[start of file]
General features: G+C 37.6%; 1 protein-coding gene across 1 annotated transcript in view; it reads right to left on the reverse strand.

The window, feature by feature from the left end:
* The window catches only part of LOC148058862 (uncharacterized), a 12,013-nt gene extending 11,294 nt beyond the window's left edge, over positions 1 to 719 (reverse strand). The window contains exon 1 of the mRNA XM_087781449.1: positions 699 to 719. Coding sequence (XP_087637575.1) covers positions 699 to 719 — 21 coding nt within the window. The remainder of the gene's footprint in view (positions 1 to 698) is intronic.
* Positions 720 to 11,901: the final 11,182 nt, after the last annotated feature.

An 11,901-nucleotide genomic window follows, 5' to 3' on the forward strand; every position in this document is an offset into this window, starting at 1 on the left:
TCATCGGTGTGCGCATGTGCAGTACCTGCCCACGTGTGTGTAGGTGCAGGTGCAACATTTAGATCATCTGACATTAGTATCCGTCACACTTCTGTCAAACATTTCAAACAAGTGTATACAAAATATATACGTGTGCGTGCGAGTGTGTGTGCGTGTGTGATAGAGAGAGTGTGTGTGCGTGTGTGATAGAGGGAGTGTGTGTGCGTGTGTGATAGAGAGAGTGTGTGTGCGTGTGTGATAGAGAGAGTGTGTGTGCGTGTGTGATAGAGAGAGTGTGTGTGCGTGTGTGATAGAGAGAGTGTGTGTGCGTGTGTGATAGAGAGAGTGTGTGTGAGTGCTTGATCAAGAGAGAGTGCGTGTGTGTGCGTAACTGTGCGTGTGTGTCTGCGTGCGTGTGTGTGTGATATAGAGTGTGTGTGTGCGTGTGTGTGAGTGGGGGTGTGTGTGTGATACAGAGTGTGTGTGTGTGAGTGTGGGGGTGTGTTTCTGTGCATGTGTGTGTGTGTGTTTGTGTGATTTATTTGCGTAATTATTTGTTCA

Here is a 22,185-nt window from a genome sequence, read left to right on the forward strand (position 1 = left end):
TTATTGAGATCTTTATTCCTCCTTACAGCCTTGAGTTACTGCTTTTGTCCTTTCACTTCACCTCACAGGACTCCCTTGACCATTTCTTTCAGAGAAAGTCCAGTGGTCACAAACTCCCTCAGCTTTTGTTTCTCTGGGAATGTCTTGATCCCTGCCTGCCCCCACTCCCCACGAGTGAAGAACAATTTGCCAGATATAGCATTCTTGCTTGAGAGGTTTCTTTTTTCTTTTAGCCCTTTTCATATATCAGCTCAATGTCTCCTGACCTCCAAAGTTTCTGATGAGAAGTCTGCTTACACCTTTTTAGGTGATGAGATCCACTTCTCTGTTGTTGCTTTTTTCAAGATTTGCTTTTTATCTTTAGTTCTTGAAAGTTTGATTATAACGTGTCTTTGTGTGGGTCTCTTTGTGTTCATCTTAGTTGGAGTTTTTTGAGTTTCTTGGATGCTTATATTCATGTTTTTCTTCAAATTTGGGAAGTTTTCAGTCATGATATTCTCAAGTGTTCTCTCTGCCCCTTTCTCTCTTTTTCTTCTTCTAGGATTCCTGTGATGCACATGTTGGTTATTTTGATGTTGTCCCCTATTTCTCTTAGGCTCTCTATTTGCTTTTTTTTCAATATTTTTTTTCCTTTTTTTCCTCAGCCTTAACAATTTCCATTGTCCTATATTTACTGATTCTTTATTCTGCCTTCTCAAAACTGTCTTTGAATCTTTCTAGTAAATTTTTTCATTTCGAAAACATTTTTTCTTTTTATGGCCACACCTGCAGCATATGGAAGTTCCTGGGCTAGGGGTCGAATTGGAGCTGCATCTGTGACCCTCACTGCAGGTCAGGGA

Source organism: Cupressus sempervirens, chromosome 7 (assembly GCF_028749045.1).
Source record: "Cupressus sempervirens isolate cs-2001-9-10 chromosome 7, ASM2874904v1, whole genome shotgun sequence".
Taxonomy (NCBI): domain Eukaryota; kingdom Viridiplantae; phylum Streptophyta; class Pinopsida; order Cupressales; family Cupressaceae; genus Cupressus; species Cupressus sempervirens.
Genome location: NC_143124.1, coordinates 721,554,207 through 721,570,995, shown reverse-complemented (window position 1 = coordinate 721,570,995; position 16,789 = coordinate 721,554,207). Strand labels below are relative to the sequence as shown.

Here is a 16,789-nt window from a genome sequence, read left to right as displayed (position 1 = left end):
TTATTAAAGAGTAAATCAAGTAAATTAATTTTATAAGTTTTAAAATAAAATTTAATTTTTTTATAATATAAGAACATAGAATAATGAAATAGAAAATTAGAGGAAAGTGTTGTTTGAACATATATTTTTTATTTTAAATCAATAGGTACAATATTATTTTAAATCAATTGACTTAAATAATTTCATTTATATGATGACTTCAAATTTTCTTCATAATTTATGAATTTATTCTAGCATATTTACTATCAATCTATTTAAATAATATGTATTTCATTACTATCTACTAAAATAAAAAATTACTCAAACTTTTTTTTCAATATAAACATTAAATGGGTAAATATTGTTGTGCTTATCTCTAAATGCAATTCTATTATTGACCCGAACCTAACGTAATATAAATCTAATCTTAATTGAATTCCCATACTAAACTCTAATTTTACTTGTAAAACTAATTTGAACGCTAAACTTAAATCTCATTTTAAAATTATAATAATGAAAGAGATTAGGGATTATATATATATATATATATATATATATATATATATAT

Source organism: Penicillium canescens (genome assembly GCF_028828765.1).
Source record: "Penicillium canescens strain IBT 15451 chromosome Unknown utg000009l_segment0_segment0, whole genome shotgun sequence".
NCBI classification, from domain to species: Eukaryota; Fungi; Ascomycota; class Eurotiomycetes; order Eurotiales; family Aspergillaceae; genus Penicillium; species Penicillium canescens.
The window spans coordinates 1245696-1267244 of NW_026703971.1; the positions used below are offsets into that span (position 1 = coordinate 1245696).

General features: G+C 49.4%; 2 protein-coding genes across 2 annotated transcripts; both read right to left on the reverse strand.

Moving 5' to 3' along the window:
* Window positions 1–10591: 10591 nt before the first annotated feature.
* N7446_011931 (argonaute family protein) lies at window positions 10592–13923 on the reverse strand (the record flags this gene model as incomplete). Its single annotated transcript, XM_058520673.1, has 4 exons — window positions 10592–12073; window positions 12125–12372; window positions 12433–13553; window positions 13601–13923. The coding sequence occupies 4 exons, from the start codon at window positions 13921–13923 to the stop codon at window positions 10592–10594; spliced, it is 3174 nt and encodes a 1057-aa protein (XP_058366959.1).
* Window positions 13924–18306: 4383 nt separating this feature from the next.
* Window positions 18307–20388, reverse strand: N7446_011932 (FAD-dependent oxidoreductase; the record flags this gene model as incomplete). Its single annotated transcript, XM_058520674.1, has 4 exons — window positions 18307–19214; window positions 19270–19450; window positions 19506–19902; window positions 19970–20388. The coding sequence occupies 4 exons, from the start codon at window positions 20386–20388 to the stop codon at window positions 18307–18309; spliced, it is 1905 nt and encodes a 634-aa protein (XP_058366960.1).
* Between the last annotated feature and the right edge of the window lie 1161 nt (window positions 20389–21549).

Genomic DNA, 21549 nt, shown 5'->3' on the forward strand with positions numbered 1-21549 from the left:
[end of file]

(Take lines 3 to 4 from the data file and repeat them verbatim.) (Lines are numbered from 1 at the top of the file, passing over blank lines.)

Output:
* The window catches only part of LOC148058862 (uncharacterized), a 12,013-nt gene extending 11,294 nt beyond the window's left edge, over positions 1 to 719 (reverse strand). The window contains exon 1 of the mRNA XM_087781449.1: positions 699 to 719. Coding sequence (XP_087637575.1) covers positions 699 to 719 — 21 coding nt within the window. The remainder of the gene's footprint in view (positions 1 to 698) is intronic.
* Positions 720 to 11,901: the final 11,182 nt, after the last annotated feature.